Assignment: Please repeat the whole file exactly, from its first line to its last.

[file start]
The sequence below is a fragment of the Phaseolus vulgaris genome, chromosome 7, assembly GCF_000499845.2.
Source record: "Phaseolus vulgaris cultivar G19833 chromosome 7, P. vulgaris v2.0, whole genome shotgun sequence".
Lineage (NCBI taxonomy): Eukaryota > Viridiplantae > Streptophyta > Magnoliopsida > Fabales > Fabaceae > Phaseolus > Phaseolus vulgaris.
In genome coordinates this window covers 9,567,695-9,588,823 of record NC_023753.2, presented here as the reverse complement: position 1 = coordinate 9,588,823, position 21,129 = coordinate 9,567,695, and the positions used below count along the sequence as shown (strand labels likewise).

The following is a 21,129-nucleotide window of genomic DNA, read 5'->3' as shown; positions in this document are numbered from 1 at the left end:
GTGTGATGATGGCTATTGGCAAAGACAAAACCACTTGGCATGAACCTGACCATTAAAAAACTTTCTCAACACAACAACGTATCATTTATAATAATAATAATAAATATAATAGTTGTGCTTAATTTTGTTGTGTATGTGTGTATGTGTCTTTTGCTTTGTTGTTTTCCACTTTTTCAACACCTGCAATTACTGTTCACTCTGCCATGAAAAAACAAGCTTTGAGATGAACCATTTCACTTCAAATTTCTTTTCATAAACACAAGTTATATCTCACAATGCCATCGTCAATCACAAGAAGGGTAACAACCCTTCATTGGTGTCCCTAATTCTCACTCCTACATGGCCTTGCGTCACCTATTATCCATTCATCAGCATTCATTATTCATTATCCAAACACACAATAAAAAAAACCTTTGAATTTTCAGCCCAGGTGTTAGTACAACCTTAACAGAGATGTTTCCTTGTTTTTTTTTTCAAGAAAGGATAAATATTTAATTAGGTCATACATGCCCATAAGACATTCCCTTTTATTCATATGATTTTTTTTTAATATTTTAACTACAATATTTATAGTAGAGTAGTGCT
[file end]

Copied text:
The sequence below is a fragment of the Phaseolus vulgaris genome, chromosome 7, assembly GCF_000499845.2.
Source record: "Phaseolus vulgaris cultivar G19833 chromosome 7, P. vulgaris v2.0, whole genome shotgun sequence".
Lineage (NCBI taxonomy): Eukaryota > Viridiplantae > Streptophyta > Magnoliopsida > Fabales > Fabaceae > Phaseolus > Phaseolus vulgaris.
In genome coordinates this window covers 9,567,695-9,588,823 of record NC_023753.2, presented here as the reverse complement: position 1 = coordinate 9,588,823, position 21,129 = coordinate 9,567,695, and the positions used below count along the sequence as shown (strand labels likewise).

The following is a 21,129-nucleotide window of genomic DNA, read 5'->3' as shown; positions in this document are numbered from 1 at the left end:
GTGTGATGATGGCTATTGGCAAAGACAAAACCACTTGGCATGAACCTGACCATTAAAAAACTTTCTCAACACAACAACGTATCATTTATAATAATAATAATAAATATAATAGTTGTGCTTAATTTTGTTGTGTATGTGTGTATGTGTCTTTTGCTTTGTTGTTTTCCACTTTTTCAACACCTGCAATTACTGTTCACTCTGCCATGAAAAAACAAGCTTTGAGATGAACCATTTCACTTCAAATTTCTTTTCATAAACACAAGTTATATCTCACAATGCCATCGTCAATCACAAGAAGGGTAACAACCCTTCATTGGTGTCCCTAATTCTCACTCCTACATGGCCTTGCGTCACCTATTATCCATTCATCAGCATTCATTATTCATTATCCAAACACACAATAAAAAAAACCTTTGAATTTTCAGCCCAGGTGTTAGTACAACCTTAACAGAGATGTTTCCTTGTTTTTTTTTTCAAGAAAGGATAAATATTTAATTAGGTCATACATGCCCATAAGACATTCCCTTTTATTCATATGATTTTTTTTTAATATTTTAACTACAATATTTATAGTAGAGTAGTGCT